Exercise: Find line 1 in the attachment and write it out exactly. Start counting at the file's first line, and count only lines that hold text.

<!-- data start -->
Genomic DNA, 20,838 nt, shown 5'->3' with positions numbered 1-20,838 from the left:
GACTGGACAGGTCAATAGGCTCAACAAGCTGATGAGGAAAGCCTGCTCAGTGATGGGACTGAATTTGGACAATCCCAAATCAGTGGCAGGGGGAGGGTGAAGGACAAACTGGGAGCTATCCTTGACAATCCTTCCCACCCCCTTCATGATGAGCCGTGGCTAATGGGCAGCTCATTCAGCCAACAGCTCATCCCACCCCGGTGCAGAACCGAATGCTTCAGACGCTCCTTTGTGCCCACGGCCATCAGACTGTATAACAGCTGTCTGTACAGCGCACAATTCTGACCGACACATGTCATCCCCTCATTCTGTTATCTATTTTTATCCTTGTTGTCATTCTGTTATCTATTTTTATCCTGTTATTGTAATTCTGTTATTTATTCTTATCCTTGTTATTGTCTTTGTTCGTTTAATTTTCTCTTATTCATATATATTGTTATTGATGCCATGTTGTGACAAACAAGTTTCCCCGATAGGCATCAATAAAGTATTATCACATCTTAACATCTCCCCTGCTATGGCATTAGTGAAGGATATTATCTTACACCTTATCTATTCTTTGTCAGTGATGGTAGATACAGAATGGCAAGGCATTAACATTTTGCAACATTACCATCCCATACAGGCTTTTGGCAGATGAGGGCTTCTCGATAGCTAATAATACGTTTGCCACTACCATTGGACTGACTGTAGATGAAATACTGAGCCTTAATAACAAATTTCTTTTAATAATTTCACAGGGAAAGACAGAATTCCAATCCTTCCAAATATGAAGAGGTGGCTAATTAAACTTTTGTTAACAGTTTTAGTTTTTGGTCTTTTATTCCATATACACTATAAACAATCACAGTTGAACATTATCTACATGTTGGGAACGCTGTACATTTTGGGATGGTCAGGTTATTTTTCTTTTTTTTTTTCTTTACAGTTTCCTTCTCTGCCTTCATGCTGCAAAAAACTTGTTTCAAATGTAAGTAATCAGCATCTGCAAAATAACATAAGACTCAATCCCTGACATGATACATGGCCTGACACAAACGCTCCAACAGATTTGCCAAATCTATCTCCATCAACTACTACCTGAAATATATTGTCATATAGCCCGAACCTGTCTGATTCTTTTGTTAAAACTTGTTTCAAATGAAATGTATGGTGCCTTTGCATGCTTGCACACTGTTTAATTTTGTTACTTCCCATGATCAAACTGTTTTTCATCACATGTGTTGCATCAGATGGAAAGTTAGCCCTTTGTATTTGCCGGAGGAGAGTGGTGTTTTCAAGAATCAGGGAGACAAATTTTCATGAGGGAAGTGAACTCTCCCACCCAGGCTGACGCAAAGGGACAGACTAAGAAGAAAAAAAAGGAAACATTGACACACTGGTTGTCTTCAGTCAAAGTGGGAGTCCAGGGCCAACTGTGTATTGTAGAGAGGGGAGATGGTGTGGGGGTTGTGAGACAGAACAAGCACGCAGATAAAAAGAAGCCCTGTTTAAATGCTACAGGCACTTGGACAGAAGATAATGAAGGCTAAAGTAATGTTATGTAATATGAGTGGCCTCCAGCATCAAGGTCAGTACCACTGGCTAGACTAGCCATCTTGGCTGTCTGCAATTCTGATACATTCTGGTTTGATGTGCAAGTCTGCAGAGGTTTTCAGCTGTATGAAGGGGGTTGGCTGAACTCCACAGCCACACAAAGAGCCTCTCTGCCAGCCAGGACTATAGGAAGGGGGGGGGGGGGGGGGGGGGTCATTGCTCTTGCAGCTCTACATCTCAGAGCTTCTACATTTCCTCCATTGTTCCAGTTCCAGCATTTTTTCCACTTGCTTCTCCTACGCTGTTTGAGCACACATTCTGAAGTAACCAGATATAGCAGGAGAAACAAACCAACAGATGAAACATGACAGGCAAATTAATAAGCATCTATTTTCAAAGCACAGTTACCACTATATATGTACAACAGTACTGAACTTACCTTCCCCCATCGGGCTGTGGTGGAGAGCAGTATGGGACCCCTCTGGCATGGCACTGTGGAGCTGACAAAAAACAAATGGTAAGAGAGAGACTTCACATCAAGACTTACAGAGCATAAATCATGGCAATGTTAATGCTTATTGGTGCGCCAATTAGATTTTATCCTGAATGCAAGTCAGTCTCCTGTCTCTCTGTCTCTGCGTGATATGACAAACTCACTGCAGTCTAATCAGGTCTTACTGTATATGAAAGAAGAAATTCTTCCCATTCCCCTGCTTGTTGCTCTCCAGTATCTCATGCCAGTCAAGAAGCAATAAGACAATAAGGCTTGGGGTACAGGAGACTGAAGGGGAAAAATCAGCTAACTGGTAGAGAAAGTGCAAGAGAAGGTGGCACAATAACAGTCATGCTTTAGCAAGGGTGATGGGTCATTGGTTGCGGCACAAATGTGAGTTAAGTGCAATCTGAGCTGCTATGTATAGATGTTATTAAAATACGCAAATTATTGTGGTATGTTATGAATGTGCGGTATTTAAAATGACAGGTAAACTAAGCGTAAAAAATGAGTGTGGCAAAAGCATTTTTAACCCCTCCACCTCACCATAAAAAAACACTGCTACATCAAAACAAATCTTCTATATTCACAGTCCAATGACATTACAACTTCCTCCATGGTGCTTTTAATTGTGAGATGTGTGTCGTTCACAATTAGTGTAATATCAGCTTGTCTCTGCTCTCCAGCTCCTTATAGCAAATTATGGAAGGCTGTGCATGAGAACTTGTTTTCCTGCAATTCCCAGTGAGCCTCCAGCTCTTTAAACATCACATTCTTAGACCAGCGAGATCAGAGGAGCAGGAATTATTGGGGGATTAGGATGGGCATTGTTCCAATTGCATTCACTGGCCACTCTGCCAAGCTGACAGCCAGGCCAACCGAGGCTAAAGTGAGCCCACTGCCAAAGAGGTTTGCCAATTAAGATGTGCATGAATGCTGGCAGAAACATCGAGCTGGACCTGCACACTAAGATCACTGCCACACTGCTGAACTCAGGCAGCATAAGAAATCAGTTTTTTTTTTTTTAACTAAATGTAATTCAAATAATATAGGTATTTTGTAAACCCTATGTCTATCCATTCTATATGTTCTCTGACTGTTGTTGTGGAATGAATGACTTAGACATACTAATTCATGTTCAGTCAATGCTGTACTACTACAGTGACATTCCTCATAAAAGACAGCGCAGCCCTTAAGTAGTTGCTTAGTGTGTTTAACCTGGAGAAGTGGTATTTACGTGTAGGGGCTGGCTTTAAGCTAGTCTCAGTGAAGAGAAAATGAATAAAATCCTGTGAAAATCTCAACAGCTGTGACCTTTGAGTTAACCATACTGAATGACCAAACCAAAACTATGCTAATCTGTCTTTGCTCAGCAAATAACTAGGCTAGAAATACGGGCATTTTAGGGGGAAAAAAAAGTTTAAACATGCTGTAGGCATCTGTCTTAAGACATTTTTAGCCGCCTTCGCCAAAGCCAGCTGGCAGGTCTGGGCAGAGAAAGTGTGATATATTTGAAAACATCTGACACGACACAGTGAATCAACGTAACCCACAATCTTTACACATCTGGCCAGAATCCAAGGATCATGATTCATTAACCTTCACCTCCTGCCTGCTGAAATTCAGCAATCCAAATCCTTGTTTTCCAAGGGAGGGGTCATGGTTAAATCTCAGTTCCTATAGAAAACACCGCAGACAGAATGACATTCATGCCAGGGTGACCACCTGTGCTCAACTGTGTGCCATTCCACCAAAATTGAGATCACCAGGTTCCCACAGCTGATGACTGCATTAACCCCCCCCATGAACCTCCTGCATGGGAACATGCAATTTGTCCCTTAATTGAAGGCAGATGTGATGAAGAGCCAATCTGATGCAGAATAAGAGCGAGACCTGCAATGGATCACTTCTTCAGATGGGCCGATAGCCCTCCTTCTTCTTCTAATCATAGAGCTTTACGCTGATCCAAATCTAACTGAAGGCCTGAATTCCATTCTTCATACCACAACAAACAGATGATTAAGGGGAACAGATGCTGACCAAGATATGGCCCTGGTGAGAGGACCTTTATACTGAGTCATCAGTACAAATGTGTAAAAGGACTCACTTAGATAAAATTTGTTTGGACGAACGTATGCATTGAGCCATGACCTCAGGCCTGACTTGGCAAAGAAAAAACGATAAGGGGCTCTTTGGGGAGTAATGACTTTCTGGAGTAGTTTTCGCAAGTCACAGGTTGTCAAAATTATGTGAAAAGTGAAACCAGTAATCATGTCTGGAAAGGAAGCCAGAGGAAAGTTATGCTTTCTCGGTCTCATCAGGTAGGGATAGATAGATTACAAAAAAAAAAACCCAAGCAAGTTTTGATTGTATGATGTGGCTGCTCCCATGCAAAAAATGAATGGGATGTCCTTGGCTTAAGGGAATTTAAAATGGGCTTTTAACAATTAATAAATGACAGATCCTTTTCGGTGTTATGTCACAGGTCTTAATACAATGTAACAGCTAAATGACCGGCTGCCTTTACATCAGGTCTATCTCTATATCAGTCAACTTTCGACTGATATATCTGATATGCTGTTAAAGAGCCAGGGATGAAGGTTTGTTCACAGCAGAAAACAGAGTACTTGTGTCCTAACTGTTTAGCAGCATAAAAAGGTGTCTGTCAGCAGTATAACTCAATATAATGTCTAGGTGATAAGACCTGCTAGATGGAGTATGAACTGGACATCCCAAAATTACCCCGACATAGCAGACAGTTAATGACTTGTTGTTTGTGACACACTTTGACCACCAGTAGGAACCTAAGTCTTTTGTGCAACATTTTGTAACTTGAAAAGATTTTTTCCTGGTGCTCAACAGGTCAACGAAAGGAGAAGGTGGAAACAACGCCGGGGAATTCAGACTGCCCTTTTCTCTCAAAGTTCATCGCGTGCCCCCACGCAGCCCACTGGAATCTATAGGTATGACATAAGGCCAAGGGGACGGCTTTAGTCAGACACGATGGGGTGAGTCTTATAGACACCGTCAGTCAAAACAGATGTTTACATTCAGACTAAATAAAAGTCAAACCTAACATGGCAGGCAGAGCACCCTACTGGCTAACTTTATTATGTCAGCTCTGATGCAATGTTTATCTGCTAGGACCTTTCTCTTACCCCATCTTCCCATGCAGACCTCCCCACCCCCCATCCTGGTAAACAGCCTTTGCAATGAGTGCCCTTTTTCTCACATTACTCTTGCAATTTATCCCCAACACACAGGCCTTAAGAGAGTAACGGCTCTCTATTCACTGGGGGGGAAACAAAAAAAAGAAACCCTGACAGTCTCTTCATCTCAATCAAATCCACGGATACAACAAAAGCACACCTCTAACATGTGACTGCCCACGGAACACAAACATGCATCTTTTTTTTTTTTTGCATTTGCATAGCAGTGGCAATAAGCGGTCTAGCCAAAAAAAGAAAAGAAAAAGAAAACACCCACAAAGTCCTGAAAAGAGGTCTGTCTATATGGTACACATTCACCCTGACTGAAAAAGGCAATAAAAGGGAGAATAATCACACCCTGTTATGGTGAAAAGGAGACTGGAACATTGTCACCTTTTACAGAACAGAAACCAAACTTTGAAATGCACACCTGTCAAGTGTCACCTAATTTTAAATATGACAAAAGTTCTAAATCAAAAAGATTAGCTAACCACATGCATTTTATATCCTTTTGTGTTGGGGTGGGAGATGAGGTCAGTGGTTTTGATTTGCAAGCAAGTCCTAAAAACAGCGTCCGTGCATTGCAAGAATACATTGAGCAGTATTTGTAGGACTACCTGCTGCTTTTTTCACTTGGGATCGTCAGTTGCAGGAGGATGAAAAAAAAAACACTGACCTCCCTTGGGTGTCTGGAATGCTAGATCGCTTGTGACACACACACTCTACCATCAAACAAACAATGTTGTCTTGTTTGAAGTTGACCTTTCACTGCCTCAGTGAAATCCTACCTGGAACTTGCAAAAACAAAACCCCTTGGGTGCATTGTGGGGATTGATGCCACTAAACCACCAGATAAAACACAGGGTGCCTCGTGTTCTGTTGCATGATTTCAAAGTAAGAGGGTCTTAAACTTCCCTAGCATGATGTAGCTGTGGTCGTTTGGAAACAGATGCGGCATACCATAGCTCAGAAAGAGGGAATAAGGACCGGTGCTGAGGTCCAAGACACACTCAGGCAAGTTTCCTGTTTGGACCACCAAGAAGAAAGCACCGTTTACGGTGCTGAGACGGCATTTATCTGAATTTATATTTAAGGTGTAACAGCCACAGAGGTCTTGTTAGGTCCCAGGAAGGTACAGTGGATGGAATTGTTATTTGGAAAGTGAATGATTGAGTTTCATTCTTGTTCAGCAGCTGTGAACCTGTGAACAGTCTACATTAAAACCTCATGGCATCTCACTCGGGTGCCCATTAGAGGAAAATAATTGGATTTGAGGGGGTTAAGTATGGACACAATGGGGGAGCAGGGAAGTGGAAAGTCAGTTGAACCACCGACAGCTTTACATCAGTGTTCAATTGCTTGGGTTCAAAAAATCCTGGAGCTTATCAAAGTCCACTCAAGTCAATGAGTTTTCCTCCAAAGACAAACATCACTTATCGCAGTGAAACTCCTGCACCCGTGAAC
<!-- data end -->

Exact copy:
Genomic DNA, 20,838 nt, shown 5'->3' with positions numbered 1-20,838 from the left: